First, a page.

Firefox Hello is this cool WebRTC app we've landed in Firefox to let you video chat with friends. You should try it, it's amazing.
My team was in charge of the server side of this project - which consists of a few APIs that keep track of some session information like the list of the rooms and such things.
The project was not hard to scale since the real work is done in the background by Tokbox - who provide all the firewall traversal infrastructure. If you are curious about the reasons we need all those server-side bits for a peer-2-peer technology, this article is great to get the whole picture: http://www.html5rocks.com/en/tutorials/webrtc/infrastructure/
One thing we wanted to avoid is a huge peak of load on our servers on Firefox release day. While we've done a lot of load testing, there are so many interacting services that it's quite hard to be 100% confident. Potentially going from 0 to millions of users in a single day is... scary ? :)
So right now only 10% of our user base sees the Hello button. You can bypass this by tweaking a few prefs, as explained in many places on the web.
This percent is going to be gradually increased so our whole user base can use Hello.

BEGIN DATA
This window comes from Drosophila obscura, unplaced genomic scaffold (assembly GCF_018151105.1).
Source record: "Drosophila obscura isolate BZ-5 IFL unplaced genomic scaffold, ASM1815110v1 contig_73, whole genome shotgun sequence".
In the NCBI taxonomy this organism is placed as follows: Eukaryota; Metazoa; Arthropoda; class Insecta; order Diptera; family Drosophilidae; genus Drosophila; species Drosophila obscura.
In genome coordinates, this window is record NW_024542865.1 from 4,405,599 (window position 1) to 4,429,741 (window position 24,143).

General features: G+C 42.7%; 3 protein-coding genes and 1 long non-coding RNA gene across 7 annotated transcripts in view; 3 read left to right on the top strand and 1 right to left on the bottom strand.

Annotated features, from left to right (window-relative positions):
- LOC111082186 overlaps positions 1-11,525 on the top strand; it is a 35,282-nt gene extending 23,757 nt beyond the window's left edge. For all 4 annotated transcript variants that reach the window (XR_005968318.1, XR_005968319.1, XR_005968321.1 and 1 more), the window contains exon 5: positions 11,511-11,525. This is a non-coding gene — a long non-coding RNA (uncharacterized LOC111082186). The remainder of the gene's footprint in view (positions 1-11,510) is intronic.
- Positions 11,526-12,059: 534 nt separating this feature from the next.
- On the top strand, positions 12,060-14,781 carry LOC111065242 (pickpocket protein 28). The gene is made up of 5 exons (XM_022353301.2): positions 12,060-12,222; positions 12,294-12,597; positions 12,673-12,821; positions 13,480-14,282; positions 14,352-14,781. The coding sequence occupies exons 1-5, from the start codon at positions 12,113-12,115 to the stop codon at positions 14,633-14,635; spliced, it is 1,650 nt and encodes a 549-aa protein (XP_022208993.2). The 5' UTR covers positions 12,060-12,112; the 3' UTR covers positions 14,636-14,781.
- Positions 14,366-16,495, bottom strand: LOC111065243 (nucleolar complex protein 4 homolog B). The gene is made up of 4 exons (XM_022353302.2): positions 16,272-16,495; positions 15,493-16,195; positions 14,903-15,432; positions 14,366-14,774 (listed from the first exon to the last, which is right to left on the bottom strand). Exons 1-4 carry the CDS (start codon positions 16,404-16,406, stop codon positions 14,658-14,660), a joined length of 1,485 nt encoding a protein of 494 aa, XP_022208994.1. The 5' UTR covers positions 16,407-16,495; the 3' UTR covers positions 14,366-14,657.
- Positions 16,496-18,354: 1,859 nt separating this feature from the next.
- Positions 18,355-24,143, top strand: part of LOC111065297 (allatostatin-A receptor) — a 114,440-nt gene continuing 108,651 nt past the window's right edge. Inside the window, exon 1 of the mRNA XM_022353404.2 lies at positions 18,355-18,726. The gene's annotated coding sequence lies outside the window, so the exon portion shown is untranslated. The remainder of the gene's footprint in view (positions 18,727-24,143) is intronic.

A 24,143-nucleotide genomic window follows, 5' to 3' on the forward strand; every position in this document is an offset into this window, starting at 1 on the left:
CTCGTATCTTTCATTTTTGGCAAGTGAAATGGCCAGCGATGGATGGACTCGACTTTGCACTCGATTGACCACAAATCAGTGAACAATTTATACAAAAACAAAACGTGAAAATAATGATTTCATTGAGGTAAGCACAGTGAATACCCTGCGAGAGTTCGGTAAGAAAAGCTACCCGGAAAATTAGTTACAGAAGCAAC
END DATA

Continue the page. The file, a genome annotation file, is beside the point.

How does it work ?
When you start Firefox, a random number is generated. Then Firefox ask our service for another number. If the generated number is inferior to the number sent by the server, the Hello button is displayed. If is superior, the button is hidden.
Adam Roach proposed to set up an HTTP endpoint on our server to send back the number and after a team meeting I suggested to use a DNS lookup instead.
Due to a DNS limitation we had to move from a TXT field to an A field - which returns an IP field. But converting IP to integer values is not a problem, so that worked out.
See https://wiki.mozilla.org/Loop/Load_Handling#Service_Soft_Start for all the details.
Generalizing the idea
I think using DNS as a distributed database for simple values like this is an awesome idea. I am happy I thought of this one :)
Based on the same technique, you can also set up some A/B testing based on the DNS server ability to send back a different value depending on things like a user location for example.
For example, we could activate a feature in Firefox only for people in Connecticut, or France or Europe.
We had a work week in Portland and we started to brainstorm on how such a service could look like, and if it would be practical from a client-side point of view.
The general feedback I had so far on this is: Hell yeah we want this!
To be continued...